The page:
Harvested greens…edible hibiscus (L), okinawa spinach (R), and katuk (bottom)

These salad ingredients are entirely homestead grown except for the ACV (which we’re working on) and sea salt.  They’re probably the tastiest and most nutritious salads we’ve ever had.  Anticipating cooler weather, (it’s still a real feel of 104°F/40°C during the day) we are preparing to also plant traditional garden vegetables, while our edible perennials continue to grow.

Ten Advantages of Perennial Vegetables

  1. Longer lasting.  While many perennial vegetables may require slightly more work initially to establish than annuals, they produce for two or more years.
  2. Drought resistant.  Once established, perennials can usually withstand dry periods longer than annual vegetables.

    This Thai red roselle provides great-tasting leaves for salad or for flavoring teas. Its blooms will also make awesome herbal tea.

  3. Easier care.  Shrubs and trees require less maintanance than traditional garden vegetables for the amount of food produced.
  4. Continual production.  Perennial vegetables produce all year in mild climates or in a greenhouse.  Although growth slows in colder seasons they continue to produce if lightly pruned (harvested) regularly.
  5. Save your back.  As perennials mature they get taller and thicker, making it easy to harvest many of them without bending or kneeling.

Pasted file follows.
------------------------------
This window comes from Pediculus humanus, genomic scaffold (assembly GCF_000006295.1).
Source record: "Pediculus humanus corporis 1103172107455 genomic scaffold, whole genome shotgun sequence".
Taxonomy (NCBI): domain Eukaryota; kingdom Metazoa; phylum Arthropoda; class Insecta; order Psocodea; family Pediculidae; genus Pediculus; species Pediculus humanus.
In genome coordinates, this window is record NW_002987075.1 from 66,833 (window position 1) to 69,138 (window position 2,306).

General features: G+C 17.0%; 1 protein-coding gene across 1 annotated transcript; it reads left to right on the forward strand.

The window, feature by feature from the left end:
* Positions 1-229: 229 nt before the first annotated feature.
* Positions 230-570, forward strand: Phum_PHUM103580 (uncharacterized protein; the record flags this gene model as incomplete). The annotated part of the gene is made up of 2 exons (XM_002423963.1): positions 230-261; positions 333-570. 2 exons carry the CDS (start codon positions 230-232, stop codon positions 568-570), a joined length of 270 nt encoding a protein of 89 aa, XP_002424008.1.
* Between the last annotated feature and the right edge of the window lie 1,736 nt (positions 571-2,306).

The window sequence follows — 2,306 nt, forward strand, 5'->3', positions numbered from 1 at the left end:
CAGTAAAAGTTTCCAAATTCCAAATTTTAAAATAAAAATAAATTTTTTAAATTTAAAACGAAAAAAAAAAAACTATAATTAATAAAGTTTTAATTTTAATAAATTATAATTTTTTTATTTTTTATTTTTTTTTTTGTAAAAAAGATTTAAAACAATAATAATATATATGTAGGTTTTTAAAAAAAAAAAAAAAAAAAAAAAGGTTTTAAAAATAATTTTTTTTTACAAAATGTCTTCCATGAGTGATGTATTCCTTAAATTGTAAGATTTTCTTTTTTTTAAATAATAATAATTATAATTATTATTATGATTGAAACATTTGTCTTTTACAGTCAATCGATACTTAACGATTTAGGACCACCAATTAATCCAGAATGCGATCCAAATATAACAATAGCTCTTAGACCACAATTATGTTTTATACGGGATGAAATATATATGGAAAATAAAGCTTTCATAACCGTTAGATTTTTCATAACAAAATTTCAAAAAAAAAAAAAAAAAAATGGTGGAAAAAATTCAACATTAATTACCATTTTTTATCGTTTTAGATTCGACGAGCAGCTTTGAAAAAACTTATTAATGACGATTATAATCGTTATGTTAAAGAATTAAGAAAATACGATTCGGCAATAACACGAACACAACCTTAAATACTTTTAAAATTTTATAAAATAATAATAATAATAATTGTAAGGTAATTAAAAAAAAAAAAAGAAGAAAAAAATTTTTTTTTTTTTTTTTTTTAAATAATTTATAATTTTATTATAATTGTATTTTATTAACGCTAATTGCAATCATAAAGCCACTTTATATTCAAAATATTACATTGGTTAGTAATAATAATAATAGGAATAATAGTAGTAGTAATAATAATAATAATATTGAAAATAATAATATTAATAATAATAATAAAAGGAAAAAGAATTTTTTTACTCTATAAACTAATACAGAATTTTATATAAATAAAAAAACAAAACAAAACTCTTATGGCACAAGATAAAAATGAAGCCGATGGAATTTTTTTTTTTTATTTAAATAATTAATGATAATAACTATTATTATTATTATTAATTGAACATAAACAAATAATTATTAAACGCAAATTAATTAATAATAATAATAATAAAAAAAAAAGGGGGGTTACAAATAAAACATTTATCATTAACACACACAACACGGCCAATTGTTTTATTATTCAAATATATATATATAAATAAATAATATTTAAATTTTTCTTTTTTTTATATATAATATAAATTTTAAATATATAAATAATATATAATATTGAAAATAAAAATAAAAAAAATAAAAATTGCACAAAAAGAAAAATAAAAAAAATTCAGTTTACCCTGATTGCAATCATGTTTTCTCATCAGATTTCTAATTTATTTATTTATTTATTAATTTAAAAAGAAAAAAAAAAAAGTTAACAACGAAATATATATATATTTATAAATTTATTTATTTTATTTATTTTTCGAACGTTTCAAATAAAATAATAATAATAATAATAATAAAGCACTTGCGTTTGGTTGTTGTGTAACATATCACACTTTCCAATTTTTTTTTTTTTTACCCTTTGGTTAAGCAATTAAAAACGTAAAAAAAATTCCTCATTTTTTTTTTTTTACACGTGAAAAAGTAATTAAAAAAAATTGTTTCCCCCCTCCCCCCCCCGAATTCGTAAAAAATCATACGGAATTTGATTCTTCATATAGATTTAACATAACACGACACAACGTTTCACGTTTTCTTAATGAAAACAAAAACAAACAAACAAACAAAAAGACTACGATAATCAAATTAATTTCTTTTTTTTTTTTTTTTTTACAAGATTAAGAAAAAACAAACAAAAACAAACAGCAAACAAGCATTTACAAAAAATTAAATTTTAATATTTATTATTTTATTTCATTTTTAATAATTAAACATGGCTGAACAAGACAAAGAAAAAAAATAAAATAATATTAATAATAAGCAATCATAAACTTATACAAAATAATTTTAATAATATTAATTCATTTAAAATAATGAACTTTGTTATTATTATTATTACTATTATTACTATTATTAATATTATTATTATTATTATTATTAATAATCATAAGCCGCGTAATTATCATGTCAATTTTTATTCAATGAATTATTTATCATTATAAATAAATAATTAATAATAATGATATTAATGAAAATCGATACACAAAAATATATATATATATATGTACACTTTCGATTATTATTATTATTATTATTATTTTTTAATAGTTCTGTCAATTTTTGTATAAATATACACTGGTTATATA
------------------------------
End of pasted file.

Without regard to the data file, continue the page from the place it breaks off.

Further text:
Malabar spinach does well on a trellis, making it easy to harvest. Notice also the garlic chives.

  6. Beautiful edible landscaping.  Many perennial vegetables are aesthetically pleasing as well as delicious and nutritious.  Plants growing near our house must be edible, medicinal, or otherwise practically functional.  If arranged by texture, height, color, and shape, they make beautiful landscaping.  They smell lovely and attract butterflies and birds.

    Some kinds of purslane taste bitter, but this variety is both beautiful and very edible.

  7. Survival food.  In a collapse or crisis food shortage, perennials are more dependable than annuals, requiring less skill to keep alive.  Seed saving is less necessary to ensure future crops.  Many are propogated by division and considered invasive weeds if left alone.  That is real survival food!